In stunning Trump rebuke, Montana elects Liberian refugee as state's first black mayor


As Trump tries to gin up fear and hate surrounding refugees arriving in the U.S., Helena elects a Liberian refugee as Montana's first black mayor.

It was an election night filled with bad news for Donald Trump, and the losses came in all shapes and sizes. Not only did the Republican Party lose high-profile governor races in bellwether states that the GOP used to win, such as Virginia and New Jersey, but all sorts of smaller defeats piled up from coast to coast.

One of the more poignant came in the deeply red state of Montana, where Wilmot Collins, a black refugee from Liberia, was elected mayor of the state's capitol of Helena. Collins ran as a progressive, and the local victory represented a stinging rebuke to Trump’s hateful anti-immigrant and anti-refugee message of fear that he’s been desperately trying to fan this year.

Collins, a progressive who unseated a 16-year incumbent, also became the first black mayor in Montana history. Twelve months ago, Trump easily won Lewis and Clark County, the home of Helena, while sweeping the state by 21 points against Hillary Clinton.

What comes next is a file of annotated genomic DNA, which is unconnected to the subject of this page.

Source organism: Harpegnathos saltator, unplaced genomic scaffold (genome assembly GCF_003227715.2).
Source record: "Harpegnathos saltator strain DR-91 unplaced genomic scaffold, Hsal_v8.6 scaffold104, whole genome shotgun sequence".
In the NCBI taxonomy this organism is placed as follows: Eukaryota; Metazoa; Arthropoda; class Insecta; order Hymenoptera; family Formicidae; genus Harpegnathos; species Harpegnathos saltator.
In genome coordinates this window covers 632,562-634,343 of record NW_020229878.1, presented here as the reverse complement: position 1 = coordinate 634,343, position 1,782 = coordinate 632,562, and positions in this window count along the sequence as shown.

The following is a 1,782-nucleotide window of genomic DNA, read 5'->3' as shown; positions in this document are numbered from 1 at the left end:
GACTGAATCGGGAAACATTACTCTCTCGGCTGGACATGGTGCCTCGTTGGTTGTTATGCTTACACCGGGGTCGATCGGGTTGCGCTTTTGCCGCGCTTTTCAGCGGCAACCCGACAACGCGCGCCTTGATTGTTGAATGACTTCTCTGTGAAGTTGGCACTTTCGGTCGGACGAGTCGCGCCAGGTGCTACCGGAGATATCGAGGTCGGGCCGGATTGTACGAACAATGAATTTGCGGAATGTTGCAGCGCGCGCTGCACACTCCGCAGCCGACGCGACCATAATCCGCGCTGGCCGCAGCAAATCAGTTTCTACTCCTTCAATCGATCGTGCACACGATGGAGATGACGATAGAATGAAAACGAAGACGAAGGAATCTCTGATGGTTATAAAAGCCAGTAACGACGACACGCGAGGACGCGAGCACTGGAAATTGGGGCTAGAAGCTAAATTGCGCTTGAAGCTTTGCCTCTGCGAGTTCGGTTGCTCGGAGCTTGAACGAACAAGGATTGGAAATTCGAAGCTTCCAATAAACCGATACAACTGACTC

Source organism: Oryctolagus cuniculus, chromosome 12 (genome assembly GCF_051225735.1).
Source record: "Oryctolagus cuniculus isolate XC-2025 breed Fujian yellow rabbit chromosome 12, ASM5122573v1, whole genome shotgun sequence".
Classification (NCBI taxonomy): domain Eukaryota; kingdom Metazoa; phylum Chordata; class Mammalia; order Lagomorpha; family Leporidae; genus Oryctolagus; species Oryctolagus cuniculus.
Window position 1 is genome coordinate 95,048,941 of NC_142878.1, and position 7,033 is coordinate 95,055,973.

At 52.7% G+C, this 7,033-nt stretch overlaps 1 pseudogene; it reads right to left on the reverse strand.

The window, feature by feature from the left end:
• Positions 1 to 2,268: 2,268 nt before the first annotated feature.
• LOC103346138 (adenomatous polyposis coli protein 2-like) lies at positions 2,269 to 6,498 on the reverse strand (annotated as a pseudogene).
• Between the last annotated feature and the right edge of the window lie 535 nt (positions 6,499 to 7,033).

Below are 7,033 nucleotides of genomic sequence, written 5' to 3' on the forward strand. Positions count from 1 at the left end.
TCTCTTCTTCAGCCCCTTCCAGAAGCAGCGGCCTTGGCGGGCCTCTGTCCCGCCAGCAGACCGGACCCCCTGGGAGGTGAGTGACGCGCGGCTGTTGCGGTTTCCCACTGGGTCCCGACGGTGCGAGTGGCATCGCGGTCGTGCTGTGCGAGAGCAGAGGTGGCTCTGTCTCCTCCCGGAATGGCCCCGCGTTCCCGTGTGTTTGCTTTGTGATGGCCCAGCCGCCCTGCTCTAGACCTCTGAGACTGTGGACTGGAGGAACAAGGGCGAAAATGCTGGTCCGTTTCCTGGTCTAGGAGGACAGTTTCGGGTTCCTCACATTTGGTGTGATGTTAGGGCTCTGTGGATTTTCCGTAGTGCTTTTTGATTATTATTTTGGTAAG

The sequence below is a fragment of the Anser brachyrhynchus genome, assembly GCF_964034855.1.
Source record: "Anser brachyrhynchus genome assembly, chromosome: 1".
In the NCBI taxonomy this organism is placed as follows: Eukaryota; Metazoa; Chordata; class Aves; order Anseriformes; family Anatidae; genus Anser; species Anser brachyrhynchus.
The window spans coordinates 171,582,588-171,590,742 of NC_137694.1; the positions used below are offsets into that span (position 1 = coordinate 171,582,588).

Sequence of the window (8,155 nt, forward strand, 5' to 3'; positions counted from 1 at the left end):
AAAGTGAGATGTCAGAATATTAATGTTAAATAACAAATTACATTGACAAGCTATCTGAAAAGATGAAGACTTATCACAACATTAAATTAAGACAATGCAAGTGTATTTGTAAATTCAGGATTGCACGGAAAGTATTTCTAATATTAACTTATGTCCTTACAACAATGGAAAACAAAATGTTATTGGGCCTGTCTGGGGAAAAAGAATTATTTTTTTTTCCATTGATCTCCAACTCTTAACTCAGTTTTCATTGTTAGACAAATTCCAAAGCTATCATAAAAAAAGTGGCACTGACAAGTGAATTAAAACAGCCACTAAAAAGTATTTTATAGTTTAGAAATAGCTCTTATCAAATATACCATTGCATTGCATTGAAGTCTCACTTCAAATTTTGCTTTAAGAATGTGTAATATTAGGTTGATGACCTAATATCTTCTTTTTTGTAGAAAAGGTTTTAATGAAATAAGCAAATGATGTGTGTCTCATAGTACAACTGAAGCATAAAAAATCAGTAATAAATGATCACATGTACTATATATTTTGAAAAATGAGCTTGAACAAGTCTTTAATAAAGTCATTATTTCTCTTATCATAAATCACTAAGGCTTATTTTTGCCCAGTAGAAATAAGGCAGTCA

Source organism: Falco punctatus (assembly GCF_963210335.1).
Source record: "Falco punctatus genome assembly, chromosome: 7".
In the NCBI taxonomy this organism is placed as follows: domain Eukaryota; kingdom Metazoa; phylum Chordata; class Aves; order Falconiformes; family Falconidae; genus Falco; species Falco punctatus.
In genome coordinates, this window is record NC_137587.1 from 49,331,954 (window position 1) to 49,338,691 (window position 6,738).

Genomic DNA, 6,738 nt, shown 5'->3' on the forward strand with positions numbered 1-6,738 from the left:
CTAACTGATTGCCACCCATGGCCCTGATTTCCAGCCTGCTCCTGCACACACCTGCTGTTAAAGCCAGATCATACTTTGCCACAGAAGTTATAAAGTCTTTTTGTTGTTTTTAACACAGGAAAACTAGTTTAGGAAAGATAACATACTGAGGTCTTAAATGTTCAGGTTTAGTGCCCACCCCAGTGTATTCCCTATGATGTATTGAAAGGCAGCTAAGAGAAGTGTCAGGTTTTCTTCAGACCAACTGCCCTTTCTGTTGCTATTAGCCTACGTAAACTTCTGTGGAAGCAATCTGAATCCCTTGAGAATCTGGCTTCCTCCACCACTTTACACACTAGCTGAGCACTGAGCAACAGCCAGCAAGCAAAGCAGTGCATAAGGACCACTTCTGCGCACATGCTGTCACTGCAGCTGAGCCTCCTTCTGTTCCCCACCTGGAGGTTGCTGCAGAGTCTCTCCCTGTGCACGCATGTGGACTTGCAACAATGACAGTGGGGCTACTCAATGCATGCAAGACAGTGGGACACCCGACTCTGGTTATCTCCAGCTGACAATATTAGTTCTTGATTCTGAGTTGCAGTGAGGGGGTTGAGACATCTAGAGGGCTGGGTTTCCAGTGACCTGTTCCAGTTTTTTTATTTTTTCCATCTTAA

Collins arrived in Helena 23 years ago as a refugee from Liberia, fleeing a civil war. He and his wife fled the country, “starving, dehydrated and sick.”

Since arriving in America, the 54-year-old Naval reservist became a child protection specialist with the Montana Department of Health and Human Services. He and his wife have a daughter in the Navy and a son at the University of Montana.

"Coming here provided me a second chance. A second chance at life, liberty, and the pursuit of happiness. That second chance provided me family," Collins said earlier this year, after Trump moved to curtail refugees from entering the United States. "There isn't any evidence of refugees in the United States of America actually committing terrorism acts. When we label refugees as that we are lying to the world. We are lying to the public."

The United States has long been seen as a coveted destination for refugees from around the world seeking to start new lives free from political and economic violence. But in recent days and weeks, Trump has moved to gin up his hate campaign against refugees and immigrants.

Following the terror attack in New York City last week, Trump lashed out on Twitter suggesting that Democrats were allowing terrorists into the country under the umbrella of immigration programs.

Meanwhile, Trump’s chief of staff John Kelly has reportedly urged the president to adopt a long-term policy of allowing zero refugees into the United States.

In Montana, that message of hate doesn’t seem to be resonating. “The country is still not what Mr. Trump wants it to be,” Collins told HuffPost.